A Marine reservist held in Mexico since April 1 on weapons charges was returned to prison Wednesday after a nine-hour hearing in which he proclaimed his innocence.
Sgt. Andrew Tahmooressi was returned to El Hongo Prison near Tecate to await a hearing set for Aug. 4. He had been brought to the Tijuana courthouse under heavy guard.
Some of Tahmooressi's supporters had hoped that the judge would allow the Afghanistan combat veteran to be released immediately. After the hearing, Tahmooressi's mother and lawyer expressed confidence that he will eventually be set free.
"He's strong, he's confident," Jill Tahmooressi told reporters. She also thanked the judge for letting her speak to her son.
Tahmooressi's attorney, Fernando Benitez, said his case centers on procedural violations by Mexican officials after they detained Tahmooressi at the San Ysidro border crossing. Also, official paperwork appears to be missing, he said.
Tahmooressi was arrested after crossing the border at San Ysidro with a rifle, shotgun, pistol and hundreds of rounds of ammunition in his pickup truck.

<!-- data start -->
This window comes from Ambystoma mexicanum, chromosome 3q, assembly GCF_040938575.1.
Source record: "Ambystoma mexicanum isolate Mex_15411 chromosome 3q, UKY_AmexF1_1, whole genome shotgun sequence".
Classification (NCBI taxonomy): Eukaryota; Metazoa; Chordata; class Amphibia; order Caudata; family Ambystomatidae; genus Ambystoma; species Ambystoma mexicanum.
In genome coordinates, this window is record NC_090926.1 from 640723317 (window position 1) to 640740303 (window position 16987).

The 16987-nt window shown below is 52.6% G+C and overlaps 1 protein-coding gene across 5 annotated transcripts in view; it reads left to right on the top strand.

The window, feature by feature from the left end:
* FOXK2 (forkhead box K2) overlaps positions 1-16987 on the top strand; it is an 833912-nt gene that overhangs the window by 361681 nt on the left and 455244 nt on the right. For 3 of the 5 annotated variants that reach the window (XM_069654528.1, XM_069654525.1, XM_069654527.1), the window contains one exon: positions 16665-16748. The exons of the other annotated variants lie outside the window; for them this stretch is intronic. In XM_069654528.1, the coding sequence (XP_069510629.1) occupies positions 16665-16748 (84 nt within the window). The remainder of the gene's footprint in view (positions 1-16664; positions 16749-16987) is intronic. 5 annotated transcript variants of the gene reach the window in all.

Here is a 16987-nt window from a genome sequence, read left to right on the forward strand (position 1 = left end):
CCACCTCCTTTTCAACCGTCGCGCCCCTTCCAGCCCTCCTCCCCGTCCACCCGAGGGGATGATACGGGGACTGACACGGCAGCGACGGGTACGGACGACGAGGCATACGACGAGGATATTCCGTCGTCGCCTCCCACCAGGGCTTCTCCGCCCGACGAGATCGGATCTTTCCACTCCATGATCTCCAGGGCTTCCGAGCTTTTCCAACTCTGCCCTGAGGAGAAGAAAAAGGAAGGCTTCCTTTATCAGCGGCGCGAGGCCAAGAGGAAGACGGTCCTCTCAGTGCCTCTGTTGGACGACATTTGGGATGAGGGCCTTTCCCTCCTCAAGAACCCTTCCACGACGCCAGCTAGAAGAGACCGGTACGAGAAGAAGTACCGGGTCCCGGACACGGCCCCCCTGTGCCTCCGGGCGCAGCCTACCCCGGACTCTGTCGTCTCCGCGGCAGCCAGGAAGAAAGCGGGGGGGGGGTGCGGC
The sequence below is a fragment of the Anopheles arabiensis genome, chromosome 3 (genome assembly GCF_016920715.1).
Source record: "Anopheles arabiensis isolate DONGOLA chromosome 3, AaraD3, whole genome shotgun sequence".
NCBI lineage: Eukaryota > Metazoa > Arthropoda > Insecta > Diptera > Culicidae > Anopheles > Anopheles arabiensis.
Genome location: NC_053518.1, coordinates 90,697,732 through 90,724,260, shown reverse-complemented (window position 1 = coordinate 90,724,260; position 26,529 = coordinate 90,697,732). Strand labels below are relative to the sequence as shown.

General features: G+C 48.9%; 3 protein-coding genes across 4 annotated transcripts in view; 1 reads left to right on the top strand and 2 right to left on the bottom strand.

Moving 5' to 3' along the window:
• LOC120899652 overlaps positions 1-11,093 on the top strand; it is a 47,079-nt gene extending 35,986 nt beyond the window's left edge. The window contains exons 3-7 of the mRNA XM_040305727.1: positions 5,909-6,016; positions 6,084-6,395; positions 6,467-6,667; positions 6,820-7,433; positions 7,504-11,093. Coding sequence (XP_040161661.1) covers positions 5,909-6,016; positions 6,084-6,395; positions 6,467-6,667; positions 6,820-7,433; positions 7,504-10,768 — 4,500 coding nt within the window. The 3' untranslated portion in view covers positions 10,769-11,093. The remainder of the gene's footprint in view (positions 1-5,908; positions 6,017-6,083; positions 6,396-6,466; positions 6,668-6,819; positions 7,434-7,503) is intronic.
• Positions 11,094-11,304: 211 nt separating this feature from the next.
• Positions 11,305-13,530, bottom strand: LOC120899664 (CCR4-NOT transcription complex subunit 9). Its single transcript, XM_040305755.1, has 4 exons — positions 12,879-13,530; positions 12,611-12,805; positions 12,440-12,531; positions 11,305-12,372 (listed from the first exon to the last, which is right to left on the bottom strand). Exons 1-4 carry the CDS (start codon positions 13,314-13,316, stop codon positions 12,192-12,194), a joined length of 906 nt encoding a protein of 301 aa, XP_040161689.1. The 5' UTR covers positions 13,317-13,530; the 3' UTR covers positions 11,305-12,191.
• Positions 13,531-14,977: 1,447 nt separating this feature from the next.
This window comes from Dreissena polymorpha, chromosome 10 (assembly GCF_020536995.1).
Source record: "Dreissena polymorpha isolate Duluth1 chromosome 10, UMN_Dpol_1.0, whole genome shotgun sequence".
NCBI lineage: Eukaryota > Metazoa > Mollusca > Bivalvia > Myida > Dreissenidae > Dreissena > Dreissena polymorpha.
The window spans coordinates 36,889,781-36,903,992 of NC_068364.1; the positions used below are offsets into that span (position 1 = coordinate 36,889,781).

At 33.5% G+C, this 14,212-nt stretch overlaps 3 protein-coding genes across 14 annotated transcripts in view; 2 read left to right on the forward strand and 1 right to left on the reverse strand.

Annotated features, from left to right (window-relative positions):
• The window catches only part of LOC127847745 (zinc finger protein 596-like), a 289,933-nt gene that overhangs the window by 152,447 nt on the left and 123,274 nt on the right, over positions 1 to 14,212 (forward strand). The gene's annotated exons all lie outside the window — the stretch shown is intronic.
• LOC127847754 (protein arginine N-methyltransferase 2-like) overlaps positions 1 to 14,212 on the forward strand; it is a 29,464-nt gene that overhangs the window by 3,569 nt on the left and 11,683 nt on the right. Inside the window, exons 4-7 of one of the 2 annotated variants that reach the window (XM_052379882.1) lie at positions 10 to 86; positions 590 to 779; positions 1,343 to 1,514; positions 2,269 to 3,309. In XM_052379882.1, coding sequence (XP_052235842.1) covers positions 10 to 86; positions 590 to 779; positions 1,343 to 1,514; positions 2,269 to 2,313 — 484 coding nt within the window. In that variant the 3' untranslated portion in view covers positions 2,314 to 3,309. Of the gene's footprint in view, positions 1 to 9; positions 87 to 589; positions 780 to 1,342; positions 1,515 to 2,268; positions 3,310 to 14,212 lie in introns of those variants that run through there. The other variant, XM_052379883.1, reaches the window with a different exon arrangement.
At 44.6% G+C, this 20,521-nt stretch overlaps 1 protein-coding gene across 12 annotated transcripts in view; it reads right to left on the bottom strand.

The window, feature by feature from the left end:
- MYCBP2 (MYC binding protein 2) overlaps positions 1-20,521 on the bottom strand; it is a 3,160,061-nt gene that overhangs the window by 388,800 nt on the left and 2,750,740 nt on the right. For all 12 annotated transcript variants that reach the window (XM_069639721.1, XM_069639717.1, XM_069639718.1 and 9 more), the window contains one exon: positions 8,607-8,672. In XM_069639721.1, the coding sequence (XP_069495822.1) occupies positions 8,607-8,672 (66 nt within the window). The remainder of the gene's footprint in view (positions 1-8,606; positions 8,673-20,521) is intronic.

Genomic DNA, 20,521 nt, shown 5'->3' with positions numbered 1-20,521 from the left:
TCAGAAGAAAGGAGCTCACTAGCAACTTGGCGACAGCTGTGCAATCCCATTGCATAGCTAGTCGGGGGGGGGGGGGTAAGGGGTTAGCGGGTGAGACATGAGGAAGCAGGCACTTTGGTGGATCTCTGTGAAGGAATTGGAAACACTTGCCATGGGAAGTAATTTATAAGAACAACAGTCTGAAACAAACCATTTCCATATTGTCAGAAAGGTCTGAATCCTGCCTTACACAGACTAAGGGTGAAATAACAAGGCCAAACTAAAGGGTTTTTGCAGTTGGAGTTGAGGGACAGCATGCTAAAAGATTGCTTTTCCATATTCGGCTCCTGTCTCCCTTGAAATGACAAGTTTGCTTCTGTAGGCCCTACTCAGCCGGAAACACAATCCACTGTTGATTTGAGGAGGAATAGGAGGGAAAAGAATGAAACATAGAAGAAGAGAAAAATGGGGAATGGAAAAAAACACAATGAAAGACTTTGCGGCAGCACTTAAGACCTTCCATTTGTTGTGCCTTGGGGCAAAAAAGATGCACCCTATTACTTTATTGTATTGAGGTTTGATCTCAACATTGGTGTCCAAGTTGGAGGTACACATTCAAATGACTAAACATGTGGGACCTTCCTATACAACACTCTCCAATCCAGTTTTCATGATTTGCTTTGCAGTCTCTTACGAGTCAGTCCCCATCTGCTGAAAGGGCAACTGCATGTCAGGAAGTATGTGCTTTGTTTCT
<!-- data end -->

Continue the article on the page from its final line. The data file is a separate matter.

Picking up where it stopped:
He had recently moved to San Diego to receive treatment for post-traumatic stress disorder at the Veterans Affairs hospital in La Jolla.
Tahmooressi has consistently said he crossed the border by mistake, missing the turnoff to remain in the U.S. That story was challenged by Mexican officials when Tahmooressi's explanation that he had never before visited Mexico proved to be untrue.
Wednesday's hearing was the first time that Tahmooressi was able to tell the judge, Victor Octavio Luna Escobedo, his version of events that led to his arrest. Mexican customs officials were also set to talk to the judge about what happened the night that Tahmooressi was arrested.
An earlier hearing was canceled after Tahmooressi fired his attorney.
Benitez has cautioned him and his mother that the process could take months as multiple hearings are held. The media was not allowed to attend Wednesday's hearing.
If convicted, Benitez said, Tahmooressi could face up to 10 years in prison.
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Mexican officials, however, have emphasized that while their judicial system is different from the U.S. system, it shares one key characteristic: Cases are not decided by political pressure.
They have also noted that ignorance of the law is no excuse for breaking it, and that there are signs at the border warning visitors that bringing weapons into Mexico is a crime.